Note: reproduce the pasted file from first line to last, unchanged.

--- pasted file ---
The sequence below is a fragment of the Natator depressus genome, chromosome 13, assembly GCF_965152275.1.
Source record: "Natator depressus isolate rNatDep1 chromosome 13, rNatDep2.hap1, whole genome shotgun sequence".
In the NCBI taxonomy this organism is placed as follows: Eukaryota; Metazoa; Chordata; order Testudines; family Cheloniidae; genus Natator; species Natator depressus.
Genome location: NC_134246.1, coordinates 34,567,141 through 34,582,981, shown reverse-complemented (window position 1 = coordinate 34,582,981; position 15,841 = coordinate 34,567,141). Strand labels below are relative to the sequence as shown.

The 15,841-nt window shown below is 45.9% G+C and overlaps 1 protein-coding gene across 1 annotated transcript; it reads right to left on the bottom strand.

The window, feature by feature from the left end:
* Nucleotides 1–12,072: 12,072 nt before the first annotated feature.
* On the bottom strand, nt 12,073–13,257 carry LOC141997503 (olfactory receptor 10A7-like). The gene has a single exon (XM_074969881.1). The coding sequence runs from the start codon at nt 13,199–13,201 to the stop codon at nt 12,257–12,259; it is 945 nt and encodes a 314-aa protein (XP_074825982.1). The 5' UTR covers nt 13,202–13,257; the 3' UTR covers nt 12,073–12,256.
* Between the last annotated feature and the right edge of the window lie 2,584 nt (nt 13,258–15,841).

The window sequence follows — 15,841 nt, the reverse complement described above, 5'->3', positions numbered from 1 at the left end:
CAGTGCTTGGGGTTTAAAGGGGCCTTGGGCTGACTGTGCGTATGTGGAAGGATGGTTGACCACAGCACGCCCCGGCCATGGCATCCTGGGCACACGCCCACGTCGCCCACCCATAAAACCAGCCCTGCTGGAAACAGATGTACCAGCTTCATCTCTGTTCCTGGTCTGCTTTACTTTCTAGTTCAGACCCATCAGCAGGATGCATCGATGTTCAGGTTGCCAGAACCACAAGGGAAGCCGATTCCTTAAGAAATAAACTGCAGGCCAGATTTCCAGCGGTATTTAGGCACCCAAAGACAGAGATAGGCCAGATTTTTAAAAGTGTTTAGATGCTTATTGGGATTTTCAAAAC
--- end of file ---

The sequence below is a fragment of the Natator depressus genome, chromosome 13, assembly GCF_965152275.1.
Source record: "Natator depressus isolate rNatDep1 chromosome 13, rNatDep2.hap1, whole genome shotgun sequence".
In the NCBI taxonomy this organism is placed as follows: Eukaryota; Metazoa; Chordata; order Testudines; family Cheloniidae; genus Natator; species Natator depressus.
Genome location: NC_134246.1, coordinates 34,567,141 through 34,582,981, shown reverse-complemented (window position 1 = coordinate 34,582,981; position 15,841 = coordinate 34,567,141). Strand labels below are relative to the sequence as shown.

The 15,841-nt window shown below is 45.9% G+C and overlaps 1 protein-coding gene across 1 annotated transcript; it reads right to left on the bottom strand.

The window, feature by feature from the left end:
* Nucleotides 1–12,072: 12,072 nt before the first annotated feature.
* On the bottom strand, nt 12,073–13,257 carry LOC141997503 (olfactory receptor 10A7-like). The gene has a single exon (XM_074969881.1). The coding sequence runs from the start codon at nt 13,199–13,201 to the stop codon at nt 12,257–12,259; it is 945 nt and encodes a 314-aa protein (XP_074825982.1). The 5' UTR covers nt 13,202–13,257; the 3' UTR covers nt 12,073–12,256.
* Between the last annotated feature and the right edge of the window lie 2,584 nt (nt 13,258–15,841).

The window sequence follows — 15,841 nt, the reverse complement described above, 5'->3', positions numbered from 1 at the left end:
CAGTGCTTGGGGTTTAAAGGGGCCTTGGGCTGACTGTGCGTATGTGGAAGGATGGTTGACCACAGCACGCCCCGGCCATGGCATCCTGGGCACACGCCCACGTCGCCCACCCATAAAACCAGCCCTGCTGGAAACAGATGTACCAGCTTCATCTCTGTTCCTGGTCTGCTTTACTTTCTAGTTCAGACCCATCAGCAGGATGCATCGATGTTCAGGTTGCCAGAACCACAAGGGAAGCCGATTCCTTAAGAAATAAACTGCAGGCCAGATTTCCAGCGGTATTTAGGCACCCAAAGACAGAGATAGGCCAGATTTTTAAAAGTGTTTAGATGCTTATTGGGATTTTCAAAAC